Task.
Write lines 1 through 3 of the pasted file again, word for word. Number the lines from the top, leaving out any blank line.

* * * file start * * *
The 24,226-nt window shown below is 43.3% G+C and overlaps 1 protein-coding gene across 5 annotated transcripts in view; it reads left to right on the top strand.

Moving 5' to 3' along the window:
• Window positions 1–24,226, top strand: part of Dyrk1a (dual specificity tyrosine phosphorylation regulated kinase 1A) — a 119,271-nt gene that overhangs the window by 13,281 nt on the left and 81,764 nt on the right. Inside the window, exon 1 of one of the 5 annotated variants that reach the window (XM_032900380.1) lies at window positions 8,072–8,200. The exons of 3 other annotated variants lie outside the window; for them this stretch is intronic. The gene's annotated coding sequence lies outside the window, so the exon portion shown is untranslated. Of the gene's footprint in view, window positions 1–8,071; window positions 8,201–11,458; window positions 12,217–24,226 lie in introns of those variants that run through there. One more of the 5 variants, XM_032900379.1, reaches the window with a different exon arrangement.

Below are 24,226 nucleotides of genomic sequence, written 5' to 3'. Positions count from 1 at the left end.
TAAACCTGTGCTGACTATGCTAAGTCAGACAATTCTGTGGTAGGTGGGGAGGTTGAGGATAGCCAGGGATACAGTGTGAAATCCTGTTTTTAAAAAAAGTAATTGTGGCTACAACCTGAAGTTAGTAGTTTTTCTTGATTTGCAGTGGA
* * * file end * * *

The 24,226-nt window shown below is 43.3% G+C and overlaps 1 protein-coding gene across 5 annotated transcripts in view; it reads left to right on the top strand.

Moving 5' to 3' along the window:
• Window positions 1–24,226, top strand: part of Dyrk1a (dual specificity tyrosine phosphorylation regulated kinase 1A) — a 119,271-nt gene that overhangs the window by 13,281 nt on the left and 81,764 nt on the right. Inside the window, exon 1 of one of the 5 annotated variants that reach the window (XM_032900380.1) lies at window positions 8,072–8,200. The exons of 3 other annotated variants lie outside the window; for them this stretch is intronic. The gene's annotated coding sequence lies outside the window, so the exon portion shown is untranslated. Of the gene's footprint in view, window positions 1–8,071; window positions 8,201–11,458; window positions 12,217–24,226 lie in introns of those variants that run through there. One more of the 5 variants, XM_032900379.1, reaches the window with a different exon arrangement.